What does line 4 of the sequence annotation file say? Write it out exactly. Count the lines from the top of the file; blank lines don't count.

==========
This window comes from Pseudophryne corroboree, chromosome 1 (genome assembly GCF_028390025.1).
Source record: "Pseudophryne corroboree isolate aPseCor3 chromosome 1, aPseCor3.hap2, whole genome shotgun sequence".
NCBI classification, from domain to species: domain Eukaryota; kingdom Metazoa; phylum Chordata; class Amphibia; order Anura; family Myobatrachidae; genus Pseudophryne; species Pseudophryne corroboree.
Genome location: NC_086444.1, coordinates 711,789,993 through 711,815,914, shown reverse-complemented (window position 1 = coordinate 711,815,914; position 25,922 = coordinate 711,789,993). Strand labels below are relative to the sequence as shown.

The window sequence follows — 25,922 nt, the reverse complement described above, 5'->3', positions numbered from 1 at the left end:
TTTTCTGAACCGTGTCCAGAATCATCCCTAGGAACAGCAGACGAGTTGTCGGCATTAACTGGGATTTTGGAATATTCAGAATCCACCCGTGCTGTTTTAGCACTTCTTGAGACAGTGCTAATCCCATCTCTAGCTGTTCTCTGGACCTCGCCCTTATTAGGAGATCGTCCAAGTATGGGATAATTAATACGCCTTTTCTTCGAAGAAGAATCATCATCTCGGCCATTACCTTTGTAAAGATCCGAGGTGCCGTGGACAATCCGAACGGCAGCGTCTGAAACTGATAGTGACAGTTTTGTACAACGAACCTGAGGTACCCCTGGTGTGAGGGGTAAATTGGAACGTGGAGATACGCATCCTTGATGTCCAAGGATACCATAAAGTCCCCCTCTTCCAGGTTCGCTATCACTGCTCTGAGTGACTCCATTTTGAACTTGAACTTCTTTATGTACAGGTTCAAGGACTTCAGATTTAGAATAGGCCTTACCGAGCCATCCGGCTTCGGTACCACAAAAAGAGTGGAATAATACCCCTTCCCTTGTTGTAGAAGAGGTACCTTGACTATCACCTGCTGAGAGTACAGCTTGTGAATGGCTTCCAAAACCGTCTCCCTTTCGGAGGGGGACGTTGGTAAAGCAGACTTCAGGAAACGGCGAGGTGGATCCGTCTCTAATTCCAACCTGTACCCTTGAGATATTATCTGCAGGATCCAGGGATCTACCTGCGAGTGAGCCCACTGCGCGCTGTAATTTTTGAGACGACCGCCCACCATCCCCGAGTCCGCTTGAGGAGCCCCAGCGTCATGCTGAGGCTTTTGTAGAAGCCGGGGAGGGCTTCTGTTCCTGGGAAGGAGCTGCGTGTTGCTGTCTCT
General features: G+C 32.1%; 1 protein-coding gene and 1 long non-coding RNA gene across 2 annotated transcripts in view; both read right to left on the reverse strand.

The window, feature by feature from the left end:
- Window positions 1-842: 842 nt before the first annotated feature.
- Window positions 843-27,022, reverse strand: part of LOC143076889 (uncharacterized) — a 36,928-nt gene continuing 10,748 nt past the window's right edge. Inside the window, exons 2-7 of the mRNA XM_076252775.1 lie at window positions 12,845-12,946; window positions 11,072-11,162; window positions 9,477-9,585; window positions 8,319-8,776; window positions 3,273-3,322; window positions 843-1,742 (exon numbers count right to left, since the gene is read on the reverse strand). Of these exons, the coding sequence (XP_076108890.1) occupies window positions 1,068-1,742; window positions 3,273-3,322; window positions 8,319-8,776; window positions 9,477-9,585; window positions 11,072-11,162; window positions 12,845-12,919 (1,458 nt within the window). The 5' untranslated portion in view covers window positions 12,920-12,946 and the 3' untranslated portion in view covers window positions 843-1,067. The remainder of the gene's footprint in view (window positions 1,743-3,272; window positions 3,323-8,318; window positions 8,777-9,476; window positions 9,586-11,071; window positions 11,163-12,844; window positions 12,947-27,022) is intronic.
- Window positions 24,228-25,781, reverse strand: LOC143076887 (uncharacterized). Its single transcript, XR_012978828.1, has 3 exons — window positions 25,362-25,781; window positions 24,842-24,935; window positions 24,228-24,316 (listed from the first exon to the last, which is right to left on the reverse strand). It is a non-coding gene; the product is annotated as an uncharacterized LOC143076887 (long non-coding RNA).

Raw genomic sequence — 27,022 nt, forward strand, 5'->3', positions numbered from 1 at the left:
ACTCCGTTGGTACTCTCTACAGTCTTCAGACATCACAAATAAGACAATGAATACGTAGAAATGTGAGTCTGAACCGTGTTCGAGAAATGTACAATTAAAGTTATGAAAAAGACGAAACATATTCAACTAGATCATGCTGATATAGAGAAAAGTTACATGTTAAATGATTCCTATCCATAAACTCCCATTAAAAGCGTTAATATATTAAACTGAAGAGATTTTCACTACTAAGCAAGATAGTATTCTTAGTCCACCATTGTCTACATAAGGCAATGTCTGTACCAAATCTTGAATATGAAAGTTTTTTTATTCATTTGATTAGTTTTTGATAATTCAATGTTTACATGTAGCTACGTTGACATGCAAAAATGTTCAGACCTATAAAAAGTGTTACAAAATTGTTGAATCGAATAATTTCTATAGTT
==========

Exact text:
Genome location: NC_086444.1, coordinates 711,789,993 through 711,815,914, shown reverse-complemented (window position 1 = coordinate 711,815,914; position 25,922 = coordinate 711,789,993). Strand labels below are relative to the sequence as shown.